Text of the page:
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Journalists harassed, one receives death threat, over coverage of controversial song and Hrant Dink's murder

(BIANET/IFEX) - Various journalists have become the target of aggressive insinuations and direct threats, including a death threat, due to their coverage of a controversial song and video clip considered to portray the murderers of journalist Hrant Dink as heroes.

Nationalist singer Ismail Türüt recorded a song entitled "Plan, don't make a plan", composed by Arif Sirin. The song, which praises the patriotism and nationalism of the Black Sea people, is generally interpreted to praise the murder of Hrant Dink.

The song has become notorious because it was used as background music in an amateur video clip published on the popular website YouTube. The clip, which has now been removed from the website, contained images of Hrant Dink, his dead body and the suspects in his murder. A week after the discovery of the YouTube clip, its creator, university student Hakan Öztekin, said that he had prepared the clip without any political aim.

BIANET, however, sees the song, as well as the clip, as an example of a nationalist hate discourse that is encouraging extreme groups to perpetrate lynching acts, such as the murder of Hrant Dink. Although they do not explicitly state that Dink's murderers should not be punished, BIANET believes that the song and video clip portray the murderers as heroes. Freedom of expression does not allow for such hatred-inciting discourse. Human rights activists have reacted against both the song and the clip.

Following a report from the Istanbul Police Department, the Istanbul Chief Public Prosecutor's Office has started an investigation into Türüt and Sirin. The two appeared in the Sultanahmet Law Court on 19 September 2007 to give their statements. They were accompanied by some 20 private body guards, whom Türüt called his "friends".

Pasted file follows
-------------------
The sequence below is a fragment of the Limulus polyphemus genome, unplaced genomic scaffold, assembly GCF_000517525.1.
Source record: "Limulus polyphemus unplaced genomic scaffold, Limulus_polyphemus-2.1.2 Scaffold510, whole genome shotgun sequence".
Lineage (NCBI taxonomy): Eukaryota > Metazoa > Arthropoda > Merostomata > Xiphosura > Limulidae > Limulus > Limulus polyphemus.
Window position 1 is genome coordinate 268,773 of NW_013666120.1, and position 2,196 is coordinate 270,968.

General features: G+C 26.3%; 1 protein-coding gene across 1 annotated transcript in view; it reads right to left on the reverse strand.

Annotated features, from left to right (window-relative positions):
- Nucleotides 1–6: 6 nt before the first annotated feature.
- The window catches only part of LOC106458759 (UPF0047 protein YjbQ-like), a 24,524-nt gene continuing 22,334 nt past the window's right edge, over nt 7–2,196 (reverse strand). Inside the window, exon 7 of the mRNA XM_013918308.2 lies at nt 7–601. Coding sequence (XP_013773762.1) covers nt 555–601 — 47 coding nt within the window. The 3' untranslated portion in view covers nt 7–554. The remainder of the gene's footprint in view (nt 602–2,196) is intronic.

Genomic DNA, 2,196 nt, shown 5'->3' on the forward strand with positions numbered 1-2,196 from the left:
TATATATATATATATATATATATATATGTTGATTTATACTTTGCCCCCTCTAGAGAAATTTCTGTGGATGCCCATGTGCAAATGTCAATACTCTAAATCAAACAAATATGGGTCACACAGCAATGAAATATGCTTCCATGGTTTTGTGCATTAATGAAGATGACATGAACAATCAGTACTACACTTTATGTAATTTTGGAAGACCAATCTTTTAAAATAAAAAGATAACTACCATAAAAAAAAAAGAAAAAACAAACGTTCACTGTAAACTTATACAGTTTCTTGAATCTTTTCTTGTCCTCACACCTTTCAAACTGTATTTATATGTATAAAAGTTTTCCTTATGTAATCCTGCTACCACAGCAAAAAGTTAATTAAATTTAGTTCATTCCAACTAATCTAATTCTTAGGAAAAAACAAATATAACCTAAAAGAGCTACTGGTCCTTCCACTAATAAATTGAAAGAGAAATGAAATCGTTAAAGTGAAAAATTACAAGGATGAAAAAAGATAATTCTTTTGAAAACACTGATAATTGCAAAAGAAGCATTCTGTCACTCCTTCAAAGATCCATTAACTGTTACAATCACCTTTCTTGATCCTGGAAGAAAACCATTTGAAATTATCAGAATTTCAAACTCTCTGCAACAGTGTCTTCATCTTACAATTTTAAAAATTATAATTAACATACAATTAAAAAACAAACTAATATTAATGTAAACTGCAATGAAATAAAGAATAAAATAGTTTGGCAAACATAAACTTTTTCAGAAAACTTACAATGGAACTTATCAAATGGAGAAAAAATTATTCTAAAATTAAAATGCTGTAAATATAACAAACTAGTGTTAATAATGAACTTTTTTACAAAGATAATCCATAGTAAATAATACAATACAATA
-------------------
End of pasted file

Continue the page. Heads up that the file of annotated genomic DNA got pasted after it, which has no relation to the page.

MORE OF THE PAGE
Türüt and Sirin's lawyer Ömer Yesilyurt made a public statement in front of the court, in which he threatened journalists and writers: "I call on all columnists who are burying their heads in the sand when people say 'Armenians were murdered'. We will continue to say what we know. Everyone should know their limits."

A similarly threatening attitude was displayed towards "Yeni Safak" journalist Ali Bayramoglu, the first journalist to draw attention to the existence of the clip on YouTube, on 15 September.

On a FOX TV programme of 20 September, Türüt and Sirin continued their aggressive rhetorical campaign. Sirin said: "I find Ali Bayramoglu's attitude strange. What is such a writer doing in such a political climate as Turkey's? The press community must watch such a writer." The implication can be read either as a call for self-censorship, or as a warning that if certain journalists do not show restraint, others would have to impose discipline upon them.

Bayramoglu has interpreted the comments as a threat and has been given police protection. In his column of 18 September, Bayramoglu criticised Türüt and Sirin strongly, saying, for instance: "What is this country coming to? One kills, one writes a poem about it, another sings a song about it."

Bayramoglu also wrote an article on the importance of solving Dink's murder, published on 4 July 2007 and entitled, "Our Life is in Danger". After its publication, Bayramoglu received a death threat by email, which read, "If you continue to write like that, you will end up like Hrant Dink". The author of the threat has not been identified. A complaint has been filed with the Eyüp Public Prosecution in Istanbul.

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